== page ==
Megan Fox and Machine Gun Kelly

Photo by ABC/Shutterstock

If you scroll through the YouTube comment section on MGK's previous singles, you'll find praise littered with nostalgia. "This pop punk album sounds like a time machine to the early 2000s," wrote one fan of 2019's "I Think I'm OKAY." "Life was simple as a kid. We had no internet and we spent our afternoons playing football on the street, or riding our bike or just chatting and laughing over something stupid."

Pop-punk bands are nowhere close to being obsolete (Neck Deep and Knuckle Puck are just a few groups to release great projects in 2020), but as teens grow up in a world fueled by Drake and TikTok dance trends, the rambunctious sounds of pop-punk have remained lost on teens until recently. The late Lil Peep, YUNGBLUD, and other Soundcloud emo artists have maintained their hybrid throne, but MGK is the first mainstream celebrity to give the genre a splash of rock chords and mass appeal.

Tickets to My Downfall sounds clean and polished–features from stars like Blackbear and Halsey inevitably drew in pop fans– but its best moments ("bloody valentine," "title track") are guitar-laden and offer enough snap to reignite nostalgia in the old heads (i.e. us), who grew up going to Warped Tour.

As we enter a dramatic closing quarter for 2020, catching a nostalgic vibe is a priority for exhausted and traumatized Americans. Deftones, the iconic early-aughts metal band, also charted on the Billboard 200 this week with their latest release, Ohms. All of it is indicative of collective anger and a collective yearning for freedom and escape.

Meanwhile, on TikTok, Fleetwood Mac's "Dreams" has experienced a 374 percent increase in streams thanks to a video of @420doggface208, real name Nathan Apodaca, skating down an Idaho freeway sipping cranberry juice. The video merely highlights a fleeting positive moment in Apodaca's otherwise sh*tty day, whose car broke down moments before filming. But these days, those quick moments of joy mean more than ever before.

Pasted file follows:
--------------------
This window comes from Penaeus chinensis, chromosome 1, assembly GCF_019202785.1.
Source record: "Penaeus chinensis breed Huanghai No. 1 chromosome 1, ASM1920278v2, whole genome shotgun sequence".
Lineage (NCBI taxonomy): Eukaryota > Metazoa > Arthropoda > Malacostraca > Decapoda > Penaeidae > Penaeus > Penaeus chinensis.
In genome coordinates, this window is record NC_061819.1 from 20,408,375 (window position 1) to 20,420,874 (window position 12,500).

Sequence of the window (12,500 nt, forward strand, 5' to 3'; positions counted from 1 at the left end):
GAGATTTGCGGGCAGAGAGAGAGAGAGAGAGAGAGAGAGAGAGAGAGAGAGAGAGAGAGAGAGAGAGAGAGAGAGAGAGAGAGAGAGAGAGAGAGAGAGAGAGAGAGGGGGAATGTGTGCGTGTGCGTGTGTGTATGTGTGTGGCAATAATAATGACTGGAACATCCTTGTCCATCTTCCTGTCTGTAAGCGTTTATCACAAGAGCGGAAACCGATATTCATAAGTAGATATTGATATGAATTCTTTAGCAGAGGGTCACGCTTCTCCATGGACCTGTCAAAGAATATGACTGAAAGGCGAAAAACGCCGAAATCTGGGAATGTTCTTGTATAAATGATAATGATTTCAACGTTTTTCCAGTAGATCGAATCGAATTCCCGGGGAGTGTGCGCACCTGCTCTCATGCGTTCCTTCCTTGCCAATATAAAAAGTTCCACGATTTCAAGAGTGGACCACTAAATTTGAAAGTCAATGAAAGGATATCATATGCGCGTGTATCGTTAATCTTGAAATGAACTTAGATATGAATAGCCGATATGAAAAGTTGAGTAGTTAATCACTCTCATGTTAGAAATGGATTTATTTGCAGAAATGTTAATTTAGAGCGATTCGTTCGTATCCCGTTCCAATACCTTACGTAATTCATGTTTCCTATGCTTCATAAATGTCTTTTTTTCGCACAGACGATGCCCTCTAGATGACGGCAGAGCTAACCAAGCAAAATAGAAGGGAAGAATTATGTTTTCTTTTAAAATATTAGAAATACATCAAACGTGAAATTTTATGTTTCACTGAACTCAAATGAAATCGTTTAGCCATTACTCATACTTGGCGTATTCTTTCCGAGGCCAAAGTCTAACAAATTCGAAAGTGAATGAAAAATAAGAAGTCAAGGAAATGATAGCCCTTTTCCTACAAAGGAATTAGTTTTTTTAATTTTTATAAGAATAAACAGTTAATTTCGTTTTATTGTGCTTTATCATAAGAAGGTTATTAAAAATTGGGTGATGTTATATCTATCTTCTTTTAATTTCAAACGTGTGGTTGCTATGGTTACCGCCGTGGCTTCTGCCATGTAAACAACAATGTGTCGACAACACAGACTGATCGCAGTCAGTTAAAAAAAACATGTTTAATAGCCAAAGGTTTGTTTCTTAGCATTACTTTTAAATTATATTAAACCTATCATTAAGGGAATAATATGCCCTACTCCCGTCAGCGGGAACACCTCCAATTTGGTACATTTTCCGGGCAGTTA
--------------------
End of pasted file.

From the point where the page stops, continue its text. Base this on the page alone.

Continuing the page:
MGK's new record may not be as tough and gritty as the pop-punk contemporaries he embodies, but in a time where we're all collectively miserable, Tickets to My Downfall serves as a time machine for some and a cathartic release for others that is more than welcome.

Tickets To My Downfall (SOLD OUT Deluxe)

Music Lists

A Brief Intro to Emo: 10 Essential Albums

Want to get into rock's most misunderstood subgenre? Here's where to start.

American Football - Honestly? [OFFICIAL AUDIO]

Has there ever been a style of music as misunderstood as emo?

Though rock's angstiest subgenre might get a bad reputation, there's a lot of history behind it—as well as great albums. Before bands like Fall Out Boy, Panic! At the Disco, and Paramore boomed in the mid-2000s, emo fire rose to prominence from Washington, D.C.'s hardcore punk movement in the '80s. It's been a long road to get emo where it is today, but the genre wouldn't be what it is without the many bands who passed the torch over the years. There are many great albums to dive into, many of which timestamp Midwest emo's massive spike in popularity in the '90s.